- Studies have shown that fecal transplants have helped patients with Clostridium Difficile infections and reversed Type 2 diabetes.
- When he works with patients, he starts off with a list of questions that helps him determine the level of disturbance of the gut bacteria like: Were you a C-section baby? Have you taken frequent antibiotics? Have you had your tonsils removed? Do you take NSAIDS? Do you have gut and digestive issues? etc.
- There are tests available to test the quality of the gut BUT we don’t know what a healthy microbiome should look like (only at a high level). What is known that one of the best attributes for healthy microbiome is bio-diversity.
- Fermented foods like sauerkraut, probiotics and prebiotics that are present in jicama, Jerusalem artichokes, asparagus, garlic, leeks, dandelion greens are all rich in fiber that amplifies the growth of good bacteria in your gut.
- Also, our lack of a large array of different organisms, like parasites, also undermines bio-diversity. Humans have had parasites for a long time – we’ve developed tolerance to them and also lived symbiotically which contributed to our health. When we sterilize the gut, we set the stage for imbalances in the metabolism and favor overgrowth of bacteria that can make us fat.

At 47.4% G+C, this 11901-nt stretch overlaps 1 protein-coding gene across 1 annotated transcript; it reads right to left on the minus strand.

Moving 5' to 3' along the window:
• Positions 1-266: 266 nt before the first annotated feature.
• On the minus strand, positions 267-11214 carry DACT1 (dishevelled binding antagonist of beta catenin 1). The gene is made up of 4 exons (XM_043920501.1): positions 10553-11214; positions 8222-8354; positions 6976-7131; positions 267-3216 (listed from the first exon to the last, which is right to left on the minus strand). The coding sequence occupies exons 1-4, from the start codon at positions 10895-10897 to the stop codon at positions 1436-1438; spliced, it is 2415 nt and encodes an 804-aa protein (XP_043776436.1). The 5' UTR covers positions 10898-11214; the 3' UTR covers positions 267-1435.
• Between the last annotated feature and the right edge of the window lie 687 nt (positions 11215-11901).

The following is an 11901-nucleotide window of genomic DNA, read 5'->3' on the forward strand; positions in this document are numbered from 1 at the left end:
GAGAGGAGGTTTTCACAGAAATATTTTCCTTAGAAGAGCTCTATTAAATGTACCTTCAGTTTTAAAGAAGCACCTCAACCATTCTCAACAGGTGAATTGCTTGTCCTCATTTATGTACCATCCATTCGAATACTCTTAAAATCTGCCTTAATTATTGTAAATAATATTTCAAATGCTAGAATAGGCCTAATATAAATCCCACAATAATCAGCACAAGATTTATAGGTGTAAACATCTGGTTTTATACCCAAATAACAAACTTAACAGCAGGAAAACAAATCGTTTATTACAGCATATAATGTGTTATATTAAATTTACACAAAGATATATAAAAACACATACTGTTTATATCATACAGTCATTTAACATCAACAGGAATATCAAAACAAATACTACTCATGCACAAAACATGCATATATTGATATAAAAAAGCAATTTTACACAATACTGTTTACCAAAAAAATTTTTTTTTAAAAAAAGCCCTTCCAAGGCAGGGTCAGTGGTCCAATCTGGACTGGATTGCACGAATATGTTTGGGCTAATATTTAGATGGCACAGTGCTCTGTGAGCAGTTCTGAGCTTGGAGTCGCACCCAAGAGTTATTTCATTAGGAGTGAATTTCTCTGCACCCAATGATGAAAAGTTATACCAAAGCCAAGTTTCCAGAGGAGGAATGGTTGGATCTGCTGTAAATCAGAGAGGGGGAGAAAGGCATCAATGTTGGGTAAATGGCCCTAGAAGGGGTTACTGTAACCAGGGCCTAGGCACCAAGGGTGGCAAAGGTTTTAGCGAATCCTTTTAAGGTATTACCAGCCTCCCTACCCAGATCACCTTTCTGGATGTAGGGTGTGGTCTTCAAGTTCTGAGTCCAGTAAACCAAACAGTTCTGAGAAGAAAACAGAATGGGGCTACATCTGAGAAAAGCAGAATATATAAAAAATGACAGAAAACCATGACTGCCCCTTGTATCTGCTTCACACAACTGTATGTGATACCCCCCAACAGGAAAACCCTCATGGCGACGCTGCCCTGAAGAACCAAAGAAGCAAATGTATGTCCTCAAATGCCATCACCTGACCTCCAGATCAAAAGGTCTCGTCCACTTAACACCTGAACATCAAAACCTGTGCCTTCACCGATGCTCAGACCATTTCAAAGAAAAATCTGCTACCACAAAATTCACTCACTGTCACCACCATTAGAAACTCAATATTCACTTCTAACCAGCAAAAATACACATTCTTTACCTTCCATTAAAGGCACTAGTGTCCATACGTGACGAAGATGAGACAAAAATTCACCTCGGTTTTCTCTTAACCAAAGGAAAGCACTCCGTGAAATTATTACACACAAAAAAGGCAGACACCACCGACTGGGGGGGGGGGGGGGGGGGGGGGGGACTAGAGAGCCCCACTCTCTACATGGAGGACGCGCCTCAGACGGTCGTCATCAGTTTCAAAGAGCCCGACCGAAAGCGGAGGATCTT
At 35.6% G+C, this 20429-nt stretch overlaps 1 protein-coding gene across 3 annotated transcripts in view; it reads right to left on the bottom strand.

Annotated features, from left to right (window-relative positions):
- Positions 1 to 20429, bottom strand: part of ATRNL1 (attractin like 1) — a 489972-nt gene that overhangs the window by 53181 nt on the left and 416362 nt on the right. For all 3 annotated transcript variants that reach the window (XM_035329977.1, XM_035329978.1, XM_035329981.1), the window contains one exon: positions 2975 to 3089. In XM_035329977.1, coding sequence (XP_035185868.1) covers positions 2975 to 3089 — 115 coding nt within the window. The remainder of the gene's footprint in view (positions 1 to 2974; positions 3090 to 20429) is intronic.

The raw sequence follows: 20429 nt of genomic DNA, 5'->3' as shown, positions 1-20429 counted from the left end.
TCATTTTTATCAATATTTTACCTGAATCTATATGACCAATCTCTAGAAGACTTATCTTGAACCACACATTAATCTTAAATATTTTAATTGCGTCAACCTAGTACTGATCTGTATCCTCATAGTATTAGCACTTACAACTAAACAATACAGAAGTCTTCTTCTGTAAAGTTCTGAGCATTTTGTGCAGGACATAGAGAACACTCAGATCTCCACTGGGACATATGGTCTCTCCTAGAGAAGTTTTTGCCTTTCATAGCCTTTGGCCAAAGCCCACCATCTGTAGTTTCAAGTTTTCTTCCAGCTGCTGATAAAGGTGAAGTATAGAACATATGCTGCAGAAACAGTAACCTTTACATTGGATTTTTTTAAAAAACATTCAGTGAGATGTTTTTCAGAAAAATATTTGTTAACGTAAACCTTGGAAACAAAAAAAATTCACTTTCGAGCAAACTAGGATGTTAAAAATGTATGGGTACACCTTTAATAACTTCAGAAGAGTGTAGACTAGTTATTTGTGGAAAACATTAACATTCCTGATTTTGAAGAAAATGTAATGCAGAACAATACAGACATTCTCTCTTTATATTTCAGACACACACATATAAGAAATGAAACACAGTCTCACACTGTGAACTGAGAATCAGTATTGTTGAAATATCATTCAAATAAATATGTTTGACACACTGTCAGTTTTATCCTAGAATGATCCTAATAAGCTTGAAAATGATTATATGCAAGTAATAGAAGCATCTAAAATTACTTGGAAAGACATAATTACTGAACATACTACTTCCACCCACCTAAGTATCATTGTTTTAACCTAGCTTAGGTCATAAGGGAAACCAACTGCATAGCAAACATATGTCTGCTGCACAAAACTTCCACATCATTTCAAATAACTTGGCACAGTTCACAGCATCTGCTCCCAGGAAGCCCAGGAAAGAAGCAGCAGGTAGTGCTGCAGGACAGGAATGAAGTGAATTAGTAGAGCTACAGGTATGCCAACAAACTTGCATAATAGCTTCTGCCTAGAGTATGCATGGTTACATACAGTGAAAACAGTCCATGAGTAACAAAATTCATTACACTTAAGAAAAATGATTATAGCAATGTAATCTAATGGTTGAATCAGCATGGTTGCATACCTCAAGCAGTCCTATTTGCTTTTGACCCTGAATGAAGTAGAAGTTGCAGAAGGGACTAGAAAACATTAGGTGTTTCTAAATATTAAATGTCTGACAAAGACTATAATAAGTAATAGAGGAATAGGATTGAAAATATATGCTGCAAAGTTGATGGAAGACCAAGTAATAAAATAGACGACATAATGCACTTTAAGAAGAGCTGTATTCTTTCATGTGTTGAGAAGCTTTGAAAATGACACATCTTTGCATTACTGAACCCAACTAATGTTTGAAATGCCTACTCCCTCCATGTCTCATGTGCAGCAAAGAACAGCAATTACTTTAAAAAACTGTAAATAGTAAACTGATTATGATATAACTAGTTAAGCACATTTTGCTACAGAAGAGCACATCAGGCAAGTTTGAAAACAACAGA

- The hygiene hypothesis proposed in 1986 holds that our obsession with hygiene and sterilization has paved the way for us to have allergic and atopic diseases and skin related issues.
- Autism is an inflammatory condition and correlates with changes in the gut bacteria – researchers in Canada discovered that changes in gut bacteria in autistic children correlates to changes to chemicals in how the brain works. We need to let kids gets dirty and expose them to different organisms and not live in a sterile environment.
- Stress stimulates the adrenal glands to make cortisol which allows us to be more adaptable to stress, but the downside is that it increases the leakiness of the gut, changes the gut bacteria and allows overgrowth of organisms like yeast. Cortisol also has a detrimental effect on the memory center.